This is a great time to be involved in the hydronic heating industry. Many established techniques for hydronic heating are being rediscovered — particularly in the residential and light commercial market. Concepts like injection mixing, primary/secondary piping and zoning with diverter tees that were conceived decades ago are now being “redeployed” by many new hydronics practitioners, eager to build more efficient, reliable and versatile systems.

But our industry can’t survive solely on “rediscovering” old ideas. Progress in many technologies is at an all time high. In the computer industry, for example, new ideas and products appear almost weekly, with each new product leap-frogging the previous standard.

Although it operates at a slightly slower pace, the hydronics industry is certainly not without its accomplishments in 1997. And 1998 will undoubtedly see more new offerings. Here are a few things I think will happen in the hydronic heating industry in the near future:

1. Improved Controls: If success in real estate boils down to three principles — location, location and location — then it might be said that future refinements in hydronic heating boil down to controls, controls and controls. Now don’t get me wrong here. I’m not a controls fanatic, (you know the type ... the more LEDs the better). But there’s still room for improvement in delivering exactly the right amount of heat when and where it’s needed, and controls are the key.

Many of our current hydronic systems consist of devices that turn on and off independently, without regard to what other parts of the systems are doing. The accuracy of some controls that oversee these operations is pretty shabby in comparison to what could be attained with current technology. For example, when’s the last time you watched a boiler cycle on and off exactly as predicted by the specifications and settings of its limit control? Does such marginal accuracy produce acceptable results? Well, if you define “acceptable” as anything that doesn’t bring complaints from the customer, I suppose you could say that most systems are acceptable.

But what about energy that could be saved by improving control accuracy, or the control algorithm itself? Savings that neither the owner nor the contractor even realize is possible? Remember, many of us used to drive cars that got 10 or 12 miles per gallon, and we felt just fine about that at the time.

Many of our current controls react to real-time conditions. They can’t anticipate very far in advance. Even an outdoor reset control that ramps up the temperature of a concrete floor slab during a frigid night often can’t prevent overheating from solar heat gains the next morning. It can stop further heat input to the slab once the sun starts to overheat things, but, unfortunately, can’t pull Btus already released into the slab a few hours ago earlier back into the tubing. And once heat is released into the slab, it’s routed by nature, no matter how many microprocessors are back in the mechanical room.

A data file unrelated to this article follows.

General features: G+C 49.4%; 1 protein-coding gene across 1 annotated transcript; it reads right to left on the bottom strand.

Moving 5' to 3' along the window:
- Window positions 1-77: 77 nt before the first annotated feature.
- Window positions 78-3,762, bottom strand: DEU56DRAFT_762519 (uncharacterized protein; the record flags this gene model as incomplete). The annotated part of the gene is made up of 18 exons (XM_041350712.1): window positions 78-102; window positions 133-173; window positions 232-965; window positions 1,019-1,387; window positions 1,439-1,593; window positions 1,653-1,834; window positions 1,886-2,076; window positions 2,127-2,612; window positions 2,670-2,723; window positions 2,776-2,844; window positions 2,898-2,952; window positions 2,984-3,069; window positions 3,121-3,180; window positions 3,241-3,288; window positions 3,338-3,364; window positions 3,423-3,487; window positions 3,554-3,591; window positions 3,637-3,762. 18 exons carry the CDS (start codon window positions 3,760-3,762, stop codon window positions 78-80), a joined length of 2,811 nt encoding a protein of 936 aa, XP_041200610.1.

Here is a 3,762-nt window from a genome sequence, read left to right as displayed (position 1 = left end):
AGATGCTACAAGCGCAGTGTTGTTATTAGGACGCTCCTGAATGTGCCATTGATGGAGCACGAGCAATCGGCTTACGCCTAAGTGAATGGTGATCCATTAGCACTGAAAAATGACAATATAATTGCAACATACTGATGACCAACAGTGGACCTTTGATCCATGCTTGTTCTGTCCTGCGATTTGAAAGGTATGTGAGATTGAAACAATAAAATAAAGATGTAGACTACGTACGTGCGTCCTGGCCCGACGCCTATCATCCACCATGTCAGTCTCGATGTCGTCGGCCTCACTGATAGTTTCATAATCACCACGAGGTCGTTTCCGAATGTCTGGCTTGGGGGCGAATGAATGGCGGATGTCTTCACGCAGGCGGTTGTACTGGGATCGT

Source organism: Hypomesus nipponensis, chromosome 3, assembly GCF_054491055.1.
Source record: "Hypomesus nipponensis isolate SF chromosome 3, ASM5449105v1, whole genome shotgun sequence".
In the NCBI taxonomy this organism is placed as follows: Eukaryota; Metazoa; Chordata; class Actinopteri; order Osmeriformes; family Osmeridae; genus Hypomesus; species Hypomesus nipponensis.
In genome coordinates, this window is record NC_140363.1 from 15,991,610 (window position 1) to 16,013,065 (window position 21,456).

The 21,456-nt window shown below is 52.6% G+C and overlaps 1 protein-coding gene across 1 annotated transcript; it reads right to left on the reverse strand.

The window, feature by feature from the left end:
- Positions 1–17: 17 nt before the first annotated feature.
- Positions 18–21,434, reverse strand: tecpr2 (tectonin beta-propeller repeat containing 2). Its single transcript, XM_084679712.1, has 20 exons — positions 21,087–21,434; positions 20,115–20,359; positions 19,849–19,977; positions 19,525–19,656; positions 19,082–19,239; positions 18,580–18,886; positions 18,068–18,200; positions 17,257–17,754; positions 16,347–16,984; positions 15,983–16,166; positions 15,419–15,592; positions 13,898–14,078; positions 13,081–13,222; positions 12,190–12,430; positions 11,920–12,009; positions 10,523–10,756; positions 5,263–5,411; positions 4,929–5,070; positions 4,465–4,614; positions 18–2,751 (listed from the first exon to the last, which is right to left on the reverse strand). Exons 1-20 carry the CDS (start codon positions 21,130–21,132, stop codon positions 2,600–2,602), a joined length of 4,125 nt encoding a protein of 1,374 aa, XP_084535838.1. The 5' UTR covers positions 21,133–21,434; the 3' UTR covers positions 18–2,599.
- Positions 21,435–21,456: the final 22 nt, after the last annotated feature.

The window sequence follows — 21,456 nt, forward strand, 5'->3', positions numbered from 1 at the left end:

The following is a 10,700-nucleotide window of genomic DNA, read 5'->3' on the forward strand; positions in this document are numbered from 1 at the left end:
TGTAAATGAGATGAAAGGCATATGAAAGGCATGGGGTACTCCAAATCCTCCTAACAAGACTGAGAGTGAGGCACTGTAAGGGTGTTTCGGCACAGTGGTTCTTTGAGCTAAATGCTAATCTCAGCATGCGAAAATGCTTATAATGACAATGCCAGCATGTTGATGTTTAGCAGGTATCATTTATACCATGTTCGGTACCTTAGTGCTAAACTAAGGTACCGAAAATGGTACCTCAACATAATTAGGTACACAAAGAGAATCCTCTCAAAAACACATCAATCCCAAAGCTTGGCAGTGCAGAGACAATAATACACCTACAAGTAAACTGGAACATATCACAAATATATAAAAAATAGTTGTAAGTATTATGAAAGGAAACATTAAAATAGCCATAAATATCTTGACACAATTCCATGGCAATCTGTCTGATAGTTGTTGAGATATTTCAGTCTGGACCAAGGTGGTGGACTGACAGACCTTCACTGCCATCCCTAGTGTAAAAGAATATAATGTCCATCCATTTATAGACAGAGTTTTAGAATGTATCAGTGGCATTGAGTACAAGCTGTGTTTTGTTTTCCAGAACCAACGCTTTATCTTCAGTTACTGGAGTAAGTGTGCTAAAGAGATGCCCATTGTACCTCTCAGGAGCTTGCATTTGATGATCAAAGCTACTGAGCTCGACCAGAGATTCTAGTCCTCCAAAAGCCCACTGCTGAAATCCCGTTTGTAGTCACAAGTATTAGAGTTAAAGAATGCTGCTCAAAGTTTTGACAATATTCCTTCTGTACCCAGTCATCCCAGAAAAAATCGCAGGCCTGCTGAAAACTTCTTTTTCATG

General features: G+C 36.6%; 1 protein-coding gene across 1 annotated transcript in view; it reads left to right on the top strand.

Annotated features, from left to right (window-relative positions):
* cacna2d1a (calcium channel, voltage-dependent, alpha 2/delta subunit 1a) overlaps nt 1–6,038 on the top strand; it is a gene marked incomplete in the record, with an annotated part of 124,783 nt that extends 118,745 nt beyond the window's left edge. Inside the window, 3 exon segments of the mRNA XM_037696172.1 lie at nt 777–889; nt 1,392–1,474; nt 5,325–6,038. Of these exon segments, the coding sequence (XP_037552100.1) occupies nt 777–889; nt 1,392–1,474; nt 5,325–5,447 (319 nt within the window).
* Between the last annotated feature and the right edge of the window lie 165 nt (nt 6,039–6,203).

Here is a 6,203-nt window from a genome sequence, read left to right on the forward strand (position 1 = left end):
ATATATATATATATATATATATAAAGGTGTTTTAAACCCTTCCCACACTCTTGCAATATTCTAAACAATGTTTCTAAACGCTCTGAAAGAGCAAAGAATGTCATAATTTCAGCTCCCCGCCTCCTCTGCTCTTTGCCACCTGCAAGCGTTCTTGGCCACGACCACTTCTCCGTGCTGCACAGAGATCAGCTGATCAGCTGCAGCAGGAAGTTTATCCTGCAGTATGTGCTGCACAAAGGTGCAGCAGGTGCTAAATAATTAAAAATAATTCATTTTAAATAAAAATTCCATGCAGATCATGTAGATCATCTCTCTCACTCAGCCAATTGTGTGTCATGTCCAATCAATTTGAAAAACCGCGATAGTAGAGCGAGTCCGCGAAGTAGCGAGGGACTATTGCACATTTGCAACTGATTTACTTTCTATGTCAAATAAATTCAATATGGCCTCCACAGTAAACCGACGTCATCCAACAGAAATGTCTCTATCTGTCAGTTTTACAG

Now here’s a radical idea for you to ponder after watching the evening weather forecast: Imagine a control system that reads digitally encoded weather information broadcast over the Internet and then predicts what the building’s heating load will be several hours in advance based on forecasting algorithms. It then optimizes what the system does several hours in advance to minimize or completely avoid any deviance from desired comfort, or wasted fuel. This control even learns how its building responds to heat input, then fine-tunes its thinking based on this information. Sound far-fetched? A few years ago did you think Americans would be able to watch live pictures from the surface of Mars on their home computers? I think we could see such a control scheme operational within five years.

2. Increased Use Of Variable Speed Circulators: The ability to precisely control flow in portions of various hydronic systems is an integral part of achieving better control of heat delivery. Larger hydronic systems have used variable speed circulators for several years. In Europe, several companies sell small circulators with variable speed capability. And like many other aspects of hydronic heating we’ve only to look across the Atlantic to see the future of circulators.

A good example of where variable speed can help is a multizone system with zone valves. As zones close off, a single speed circulator operates higher and higher on its pump curve. In some systems, the high head differential that develops across a single open zone valve can cause serious noise problems. Enter a variable speed circulator controlled by a differential pressure sensor. As zone valves open and close, the differential pressure is sensed, and circulator speed is adjusted up or down as required by the load. Not only does this eliminate the noise problem, it also saves electrical energy.